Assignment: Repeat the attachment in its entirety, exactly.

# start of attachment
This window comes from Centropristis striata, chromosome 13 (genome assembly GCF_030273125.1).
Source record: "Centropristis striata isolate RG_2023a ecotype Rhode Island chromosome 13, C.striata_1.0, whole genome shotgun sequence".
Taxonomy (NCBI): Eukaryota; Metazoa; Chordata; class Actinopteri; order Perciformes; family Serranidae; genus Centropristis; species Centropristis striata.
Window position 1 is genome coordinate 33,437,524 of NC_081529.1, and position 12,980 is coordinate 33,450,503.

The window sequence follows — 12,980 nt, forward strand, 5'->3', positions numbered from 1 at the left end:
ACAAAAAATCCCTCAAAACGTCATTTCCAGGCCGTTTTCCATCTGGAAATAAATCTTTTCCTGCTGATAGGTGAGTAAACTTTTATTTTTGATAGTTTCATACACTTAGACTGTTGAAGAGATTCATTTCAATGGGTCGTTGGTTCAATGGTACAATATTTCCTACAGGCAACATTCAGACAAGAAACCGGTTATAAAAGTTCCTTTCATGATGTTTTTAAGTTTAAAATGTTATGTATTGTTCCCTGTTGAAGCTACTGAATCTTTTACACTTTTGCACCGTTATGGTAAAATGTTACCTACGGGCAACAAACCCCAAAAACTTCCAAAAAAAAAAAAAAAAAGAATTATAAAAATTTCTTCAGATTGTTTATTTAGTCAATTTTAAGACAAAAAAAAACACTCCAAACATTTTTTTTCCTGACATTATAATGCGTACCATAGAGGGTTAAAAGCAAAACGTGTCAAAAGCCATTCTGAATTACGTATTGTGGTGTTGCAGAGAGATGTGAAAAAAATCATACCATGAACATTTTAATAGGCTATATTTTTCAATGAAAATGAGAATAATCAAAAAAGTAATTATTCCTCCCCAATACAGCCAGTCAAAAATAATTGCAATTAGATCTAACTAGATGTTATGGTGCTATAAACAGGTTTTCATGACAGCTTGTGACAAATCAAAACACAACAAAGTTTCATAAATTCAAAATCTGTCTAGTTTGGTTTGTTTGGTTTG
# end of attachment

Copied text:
This window comes from Centropristis striata, chromosome 13 (genome assembly GCF_030273125.1).
Source record: "Centropristis striata isolate RG_2023a ecotype Rhode Island chromosome 13, C.striata_1.0, whole genome shotgun sequence".
Taxonomy (NCBI): Eukaryota; Metazoa; Chordata; class Actinopteri; order Perciformes; family Serranidae; genus Centropristis; species Centropristis striata.
Window position 1 is genome coordinate 33,437,524 of NC_081529.1, and position 12,980 is coordinate 33,450,503.

The window sequence follows — 12,980 nt, forward strand, 5'->3', positions numbered from 1 at the left end:
ACAAAAAATCCCTCAAAACGTCATTTCCAGGCCGTTTTCCATCTGGAAATAAATCTTTTCCTGCTGATAGGTGAGTAAACTTTTATTTTTGATAGTTTCATACACTTAGACTGTTGAAGAGATTCATTTCAATGGGTCGTTGGTTCAATGGTACAATATTTCCTACAGGCAACATTCAGACAAGAAACCGGTTATAAAAGTTCCTTTCATGATGTTTTTAAGTTTAAAATGTTATGTATTGTTCCCTGTTGAAGCTACTGAATCTTTTACACTTTTGCACCGTTATGGTAAAATGTTACCTACGGGCAACAAACCCCAAAAACTTCCAAAAAAAAAAAAAAAAAGAATTATAAAAATTTCTTCAGATTGTTTATTTAGTCAATTTTAAGACAAAAAAAAACACTCCAAACATTTTTTTTCCTGACATTATAATGCGTACCATAGAGGGTTAAAAGCAAAACGTGTCAAAAGCCATTCTGAATTACGTATTGTGGTGTTGCAGAGAGATGTGAAAAAAATCATACCATGAACATTTTAATAGGCTATATTTTTCAATGAAAATGAGAATAATCAAAAAAGTAATTATTCCTCCCCAATACAGCCAGTCAAAAATAATTGCAATTAGATCTAACTAGATGTTATGGTGCTATAAACAGGTTTTCATGACAGCTTGTGACAAATCAAAACACAACAAAGTTTCATAAATTCAAAATCTGTCTAGTTTGGTTTGTTTGGTTTG